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VIDEO: Hillary Clinton dodges shoe thrown at her in Las Vegas

Hillary Clinton Addresses Recycling Industries Trade Conference In Las Vegas

USA Today

Hillary Rodham Clinton was ready with a quip after a woman threw a shoe at her as she took the stage for a Las Vegas speech.

Security at the Mandalay Bay casino resort ushered out the woman, who is now in federal custody after the incident at the Institute of Scrap Recycling Industries meeting.

“My goodness, I didn’t know that solid waste management was so controversial,” Clinton said. “Thank goodness she didn’t play softball like I did.”

Clinton dodged the object, which sailed past her head.

Mark Carpenter, a spokesman for the recycling institute, said the woman was not affiliated with the organization nor credentialed for the event.

“Our staff denied her access before she later rushed past security,” Carpenter said in a statement. “An ISRI staffer then stopped her as she approached the stage. She was then handed over to law enforcement.”

No word on the motivation of the shoe-tosser yet.

Ron George snipes at Red Maryland & Larry Hogan – later apologizes


The Baltimore Sun reported on a Friday night event in Annapolis featuring House of Cards star Kevin Spacey organized by a lobbyist pushing for more money in tax credits for film production in Maryland. The story, written by Michael Dresser, included quotes from a candidate for Lt. Governor and a candidate for Governor:

Del. Jeannie Haddaway of Talbot County, the running mate of  GOP candidate David R. Craig, said she’s a big supporter of the program.

“On the Eastern Shore we’ve seen the benefit of the film industry, most recently with “Wedding Crashers” in  St. Michaels,” she said.

For Del. Ron George,  who is seeking the Republican nomination for governor,  the party was only a few steps from his Annapolis jewelry store.

George, an occasional actor who said  he’s probably the only Maryland lawmaker with a Screen Actors Guild card,  expressed support for the film tax credit program as he headed in to meet his union

“I will do whatever I can to attract them here, but I don’t take kindly to threats,’ he said.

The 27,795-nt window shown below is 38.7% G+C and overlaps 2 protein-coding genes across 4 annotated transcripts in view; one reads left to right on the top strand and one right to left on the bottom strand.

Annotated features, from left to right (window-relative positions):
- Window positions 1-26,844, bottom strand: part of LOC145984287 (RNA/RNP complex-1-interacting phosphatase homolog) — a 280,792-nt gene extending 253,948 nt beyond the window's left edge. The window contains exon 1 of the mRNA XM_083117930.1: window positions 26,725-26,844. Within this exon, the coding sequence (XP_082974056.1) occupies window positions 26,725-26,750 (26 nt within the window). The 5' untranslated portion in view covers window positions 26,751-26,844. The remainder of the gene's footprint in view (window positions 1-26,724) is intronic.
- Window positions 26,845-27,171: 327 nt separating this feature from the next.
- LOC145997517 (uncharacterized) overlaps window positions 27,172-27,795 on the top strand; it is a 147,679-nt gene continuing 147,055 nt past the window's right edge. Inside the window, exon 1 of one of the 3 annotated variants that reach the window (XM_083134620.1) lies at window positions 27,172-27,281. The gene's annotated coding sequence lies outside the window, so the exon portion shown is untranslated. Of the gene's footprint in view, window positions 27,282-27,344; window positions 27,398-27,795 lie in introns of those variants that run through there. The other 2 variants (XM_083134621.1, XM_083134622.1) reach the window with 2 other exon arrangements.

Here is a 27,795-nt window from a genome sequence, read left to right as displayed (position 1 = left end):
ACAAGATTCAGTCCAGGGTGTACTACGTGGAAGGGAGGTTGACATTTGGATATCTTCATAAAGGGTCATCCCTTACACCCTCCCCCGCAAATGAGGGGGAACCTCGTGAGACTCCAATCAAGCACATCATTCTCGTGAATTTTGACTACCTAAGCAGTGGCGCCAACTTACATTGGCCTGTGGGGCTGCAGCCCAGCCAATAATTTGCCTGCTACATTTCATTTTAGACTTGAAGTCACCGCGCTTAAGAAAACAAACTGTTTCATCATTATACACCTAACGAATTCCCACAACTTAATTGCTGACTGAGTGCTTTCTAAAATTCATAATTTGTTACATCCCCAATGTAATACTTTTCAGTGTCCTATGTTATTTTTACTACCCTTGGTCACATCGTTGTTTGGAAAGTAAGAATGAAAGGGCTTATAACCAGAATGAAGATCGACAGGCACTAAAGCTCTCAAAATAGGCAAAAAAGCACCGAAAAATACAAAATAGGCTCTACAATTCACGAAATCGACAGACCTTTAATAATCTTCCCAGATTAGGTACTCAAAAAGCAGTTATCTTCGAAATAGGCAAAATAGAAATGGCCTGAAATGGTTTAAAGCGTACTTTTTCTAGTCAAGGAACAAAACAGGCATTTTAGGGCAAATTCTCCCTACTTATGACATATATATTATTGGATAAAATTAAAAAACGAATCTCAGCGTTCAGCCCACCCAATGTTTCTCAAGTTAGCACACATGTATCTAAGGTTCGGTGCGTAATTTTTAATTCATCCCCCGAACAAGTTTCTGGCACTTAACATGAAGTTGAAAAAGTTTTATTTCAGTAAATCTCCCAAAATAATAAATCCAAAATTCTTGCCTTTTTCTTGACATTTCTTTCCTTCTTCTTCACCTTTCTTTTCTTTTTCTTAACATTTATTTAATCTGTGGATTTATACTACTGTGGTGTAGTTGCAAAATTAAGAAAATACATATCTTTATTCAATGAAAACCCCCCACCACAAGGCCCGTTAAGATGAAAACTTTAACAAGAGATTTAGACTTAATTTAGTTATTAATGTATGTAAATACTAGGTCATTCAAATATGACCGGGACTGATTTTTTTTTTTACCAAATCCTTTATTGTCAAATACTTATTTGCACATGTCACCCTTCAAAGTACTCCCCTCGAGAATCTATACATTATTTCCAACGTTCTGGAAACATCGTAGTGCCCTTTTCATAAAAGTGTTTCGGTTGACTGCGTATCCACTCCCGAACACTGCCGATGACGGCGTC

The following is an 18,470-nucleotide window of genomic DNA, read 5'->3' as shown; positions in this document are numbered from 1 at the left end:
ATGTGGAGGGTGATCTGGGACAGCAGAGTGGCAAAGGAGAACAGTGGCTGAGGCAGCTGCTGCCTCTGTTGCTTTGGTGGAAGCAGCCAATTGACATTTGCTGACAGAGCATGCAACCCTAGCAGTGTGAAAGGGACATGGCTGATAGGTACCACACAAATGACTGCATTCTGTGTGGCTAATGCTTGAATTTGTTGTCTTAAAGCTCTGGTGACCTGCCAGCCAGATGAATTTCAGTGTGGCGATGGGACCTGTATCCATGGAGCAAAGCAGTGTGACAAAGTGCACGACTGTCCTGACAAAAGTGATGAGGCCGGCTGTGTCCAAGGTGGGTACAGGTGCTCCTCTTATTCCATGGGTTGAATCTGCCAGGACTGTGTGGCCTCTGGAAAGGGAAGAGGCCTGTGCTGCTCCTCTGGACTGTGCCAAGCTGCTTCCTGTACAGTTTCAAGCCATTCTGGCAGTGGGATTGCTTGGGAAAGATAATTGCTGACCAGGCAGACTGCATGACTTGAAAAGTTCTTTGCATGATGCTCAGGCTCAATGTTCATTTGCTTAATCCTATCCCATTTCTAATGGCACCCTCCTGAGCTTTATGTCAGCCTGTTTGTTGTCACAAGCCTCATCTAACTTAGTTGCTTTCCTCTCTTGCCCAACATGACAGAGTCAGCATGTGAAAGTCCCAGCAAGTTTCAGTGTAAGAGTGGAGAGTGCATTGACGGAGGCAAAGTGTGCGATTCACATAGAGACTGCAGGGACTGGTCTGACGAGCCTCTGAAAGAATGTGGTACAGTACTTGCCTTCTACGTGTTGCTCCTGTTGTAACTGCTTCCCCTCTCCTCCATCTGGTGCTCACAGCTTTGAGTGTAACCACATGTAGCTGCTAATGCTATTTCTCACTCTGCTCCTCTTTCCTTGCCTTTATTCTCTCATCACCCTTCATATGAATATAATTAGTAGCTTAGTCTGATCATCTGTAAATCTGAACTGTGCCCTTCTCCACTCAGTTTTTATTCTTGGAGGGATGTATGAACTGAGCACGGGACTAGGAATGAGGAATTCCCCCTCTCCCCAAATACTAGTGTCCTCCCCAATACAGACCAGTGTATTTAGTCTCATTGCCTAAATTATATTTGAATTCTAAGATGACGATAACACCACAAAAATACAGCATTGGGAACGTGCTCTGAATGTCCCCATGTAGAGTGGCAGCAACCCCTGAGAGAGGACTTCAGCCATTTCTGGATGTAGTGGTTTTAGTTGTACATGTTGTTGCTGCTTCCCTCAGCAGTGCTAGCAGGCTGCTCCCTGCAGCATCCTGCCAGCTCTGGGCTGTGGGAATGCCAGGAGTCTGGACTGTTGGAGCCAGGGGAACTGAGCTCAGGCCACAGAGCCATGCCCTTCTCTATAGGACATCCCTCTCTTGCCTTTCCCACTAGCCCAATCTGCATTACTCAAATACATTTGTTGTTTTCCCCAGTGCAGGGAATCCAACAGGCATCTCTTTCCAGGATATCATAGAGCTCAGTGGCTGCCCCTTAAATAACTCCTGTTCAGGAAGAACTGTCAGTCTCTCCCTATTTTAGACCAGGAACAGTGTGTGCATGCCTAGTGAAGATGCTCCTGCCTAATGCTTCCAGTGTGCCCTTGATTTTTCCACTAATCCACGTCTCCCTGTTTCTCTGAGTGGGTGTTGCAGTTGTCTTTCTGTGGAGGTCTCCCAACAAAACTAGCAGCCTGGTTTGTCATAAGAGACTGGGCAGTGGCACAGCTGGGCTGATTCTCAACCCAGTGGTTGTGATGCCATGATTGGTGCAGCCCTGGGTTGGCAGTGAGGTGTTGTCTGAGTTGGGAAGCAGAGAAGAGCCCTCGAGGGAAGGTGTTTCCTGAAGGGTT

George was an especially desirable guest because he sits on the Ways and Means Committee, which will decide the position the House will take in its negotiations with the Senate. [emphasis added]

Mark Newgent wrote about the bill Saturday. Here’s what he said about the bill itself:

House of Cards has already benefitted from $26 million in taxpayer subsidies, and The House is considering an O’Malley administration sponsored bill to increase the credit by $11 million, meanwhile earlier this week the Senate approved increasing the subsidy to $18.5 million.

Newgent also discussed what Haddaway and George said about the bill:

Haddaway’s support for the subsidies doesn’t surprise me as she’s proposed millions in bond bill pork for her district.
However, Ron George, one of the Republicans who, actually walks the walk in Annapolis, voicing support for these subsidies is surprising.  I vividly remember a House GOP Caucus pre-session briefing, in 2010 where Ron chastised the Maryland Chamber of Commerce for “taking the wind out of his sails” by rolling over on principle for meager scraps from the O’Malley administration.  It’s rare that you’ll find a Republican legislator willing to call out those who are, at least ostensibly on their side.  I hope Ron and Jeannie reconsider their support for this clear case of corporate welfare. [emphasis added]
On Sunday, Joe Steffen wrote about Newgent’s post:
Based upon what Newgent wrote about Ron George supporting the tax credits for “House of Cards,” I emailed Ron George this morning and asked him why he was supporting them. Ron quickly responded by writing, “What? I am not for this.”